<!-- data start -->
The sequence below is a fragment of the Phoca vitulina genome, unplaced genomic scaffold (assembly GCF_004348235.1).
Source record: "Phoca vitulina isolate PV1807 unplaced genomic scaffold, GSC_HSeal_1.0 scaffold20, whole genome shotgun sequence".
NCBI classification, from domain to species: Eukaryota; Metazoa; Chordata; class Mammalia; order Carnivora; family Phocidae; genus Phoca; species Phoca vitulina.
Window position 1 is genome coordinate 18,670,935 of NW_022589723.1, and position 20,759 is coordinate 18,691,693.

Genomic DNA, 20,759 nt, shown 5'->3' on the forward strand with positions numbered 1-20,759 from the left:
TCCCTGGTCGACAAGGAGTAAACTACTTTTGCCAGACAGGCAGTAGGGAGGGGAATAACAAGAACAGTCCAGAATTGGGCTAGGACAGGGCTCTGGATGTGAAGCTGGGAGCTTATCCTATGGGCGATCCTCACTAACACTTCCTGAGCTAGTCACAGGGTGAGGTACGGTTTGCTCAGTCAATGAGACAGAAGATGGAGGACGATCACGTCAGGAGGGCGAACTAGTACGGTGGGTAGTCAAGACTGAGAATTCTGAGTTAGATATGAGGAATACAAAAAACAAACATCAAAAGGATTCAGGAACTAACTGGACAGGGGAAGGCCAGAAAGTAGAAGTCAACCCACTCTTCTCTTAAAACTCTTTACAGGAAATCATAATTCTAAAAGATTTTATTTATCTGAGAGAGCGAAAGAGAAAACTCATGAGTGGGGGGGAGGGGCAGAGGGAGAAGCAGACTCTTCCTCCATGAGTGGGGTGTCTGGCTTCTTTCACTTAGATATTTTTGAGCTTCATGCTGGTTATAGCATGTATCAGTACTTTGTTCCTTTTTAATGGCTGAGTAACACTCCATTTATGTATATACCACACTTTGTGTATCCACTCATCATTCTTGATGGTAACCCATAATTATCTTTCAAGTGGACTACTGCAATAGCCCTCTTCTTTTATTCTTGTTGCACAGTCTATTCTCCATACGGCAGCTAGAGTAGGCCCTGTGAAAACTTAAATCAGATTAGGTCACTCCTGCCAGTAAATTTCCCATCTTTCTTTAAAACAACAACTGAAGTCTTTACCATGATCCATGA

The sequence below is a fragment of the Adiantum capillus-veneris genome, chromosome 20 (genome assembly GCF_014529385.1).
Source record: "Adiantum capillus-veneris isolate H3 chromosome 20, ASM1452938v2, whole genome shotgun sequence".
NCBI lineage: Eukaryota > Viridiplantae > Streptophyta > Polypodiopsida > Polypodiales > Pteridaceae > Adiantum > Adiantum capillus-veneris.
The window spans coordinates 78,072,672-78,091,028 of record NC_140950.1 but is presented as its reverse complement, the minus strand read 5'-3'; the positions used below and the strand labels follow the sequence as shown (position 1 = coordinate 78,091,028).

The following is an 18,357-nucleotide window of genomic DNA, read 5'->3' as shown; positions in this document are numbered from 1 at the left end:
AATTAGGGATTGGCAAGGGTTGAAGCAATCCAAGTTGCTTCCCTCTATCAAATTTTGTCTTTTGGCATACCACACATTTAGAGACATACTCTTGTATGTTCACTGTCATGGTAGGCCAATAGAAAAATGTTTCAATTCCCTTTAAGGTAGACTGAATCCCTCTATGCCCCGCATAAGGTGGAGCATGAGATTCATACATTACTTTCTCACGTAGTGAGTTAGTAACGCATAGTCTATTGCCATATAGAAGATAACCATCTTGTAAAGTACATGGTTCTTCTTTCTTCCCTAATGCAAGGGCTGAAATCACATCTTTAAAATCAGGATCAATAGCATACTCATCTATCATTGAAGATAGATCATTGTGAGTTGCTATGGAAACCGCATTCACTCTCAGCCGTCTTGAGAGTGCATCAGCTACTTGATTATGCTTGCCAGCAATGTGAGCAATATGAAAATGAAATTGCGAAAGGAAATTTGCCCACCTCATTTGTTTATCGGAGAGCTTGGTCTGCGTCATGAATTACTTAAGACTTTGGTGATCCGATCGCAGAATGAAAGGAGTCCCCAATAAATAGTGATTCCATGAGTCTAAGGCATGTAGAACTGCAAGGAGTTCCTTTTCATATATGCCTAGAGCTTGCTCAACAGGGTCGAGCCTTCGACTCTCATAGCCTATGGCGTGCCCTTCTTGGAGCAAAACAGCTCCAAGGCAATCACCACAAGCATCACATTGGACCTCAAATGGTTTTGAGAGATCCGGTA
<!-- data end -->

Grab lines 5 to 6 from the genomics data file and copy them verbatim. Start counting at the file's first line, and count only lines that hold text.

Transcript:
Genomic DNA, 20,759 nt, shown 5'->3' on the forward strand with positions numbered 1-20,759 from the left:
TCCCTGGTCGACAAGGAGTAAACTACTTTTGCCAGACAGGCAGTAGGGAGGGGAATAACAAGAACAGTCCAGAATTGGGCTAGGACAGGGCTCTGGATGTGAAGCTGGGAGCTTATCCTATGGGCGATCCTCACTAACACTTCCTGAGCTAGTCACAGGGTGAGGTACGGTTTGCTCAGTCAATGAGACAGAAGATGGAGGACGATCACGTCAGGAGGGCGAACTAGTACGGTGGGTAGTCAAGACTGAGAATTCTGAGTTAGATATGAGGAATACAAAAAACAAACATCAAAAGGATTCAGGAACTAACTGGACAGGGGAAGGCCAGAAAGTAGAAGTCAACCCACTCTTCTCTTAAAACTCTTTACAGGAAATCATAATTCTAAAAGATTTTATTTATCTGAGAGAGCGAAAGAGAAAACTCATGAGTGGGGGGGAGGGGCAGAGGGAGAAGCAGACTCTTCCTCCATGAGTGGGGTGTCTGGCTTCTTTCACTTAGATATTTTTGAGCTTCATGCTGGTTATAGCATGTATCAGTACTTTGTTCCTTTTTAATGGCTGAGTAACACTCCATTTATGTATATACCACACTTTGTGTATCCACTCATCATTCTTGATGGTAACCCATAATTATCTTTCAAGTGGACTACTGCAATAGCCCTCTTCTTTTATTCTTGTTGCACAGTCTATTCTCCATACGGCAGCTAGAGTAGGCCCTGTGAAAACTTAAATCAGATTAGGTCACTCCTGCCAGTAAATTTCCCATCTTTCTTTAAAACAACAACTGAAGTCTTTACCATGATCCATGA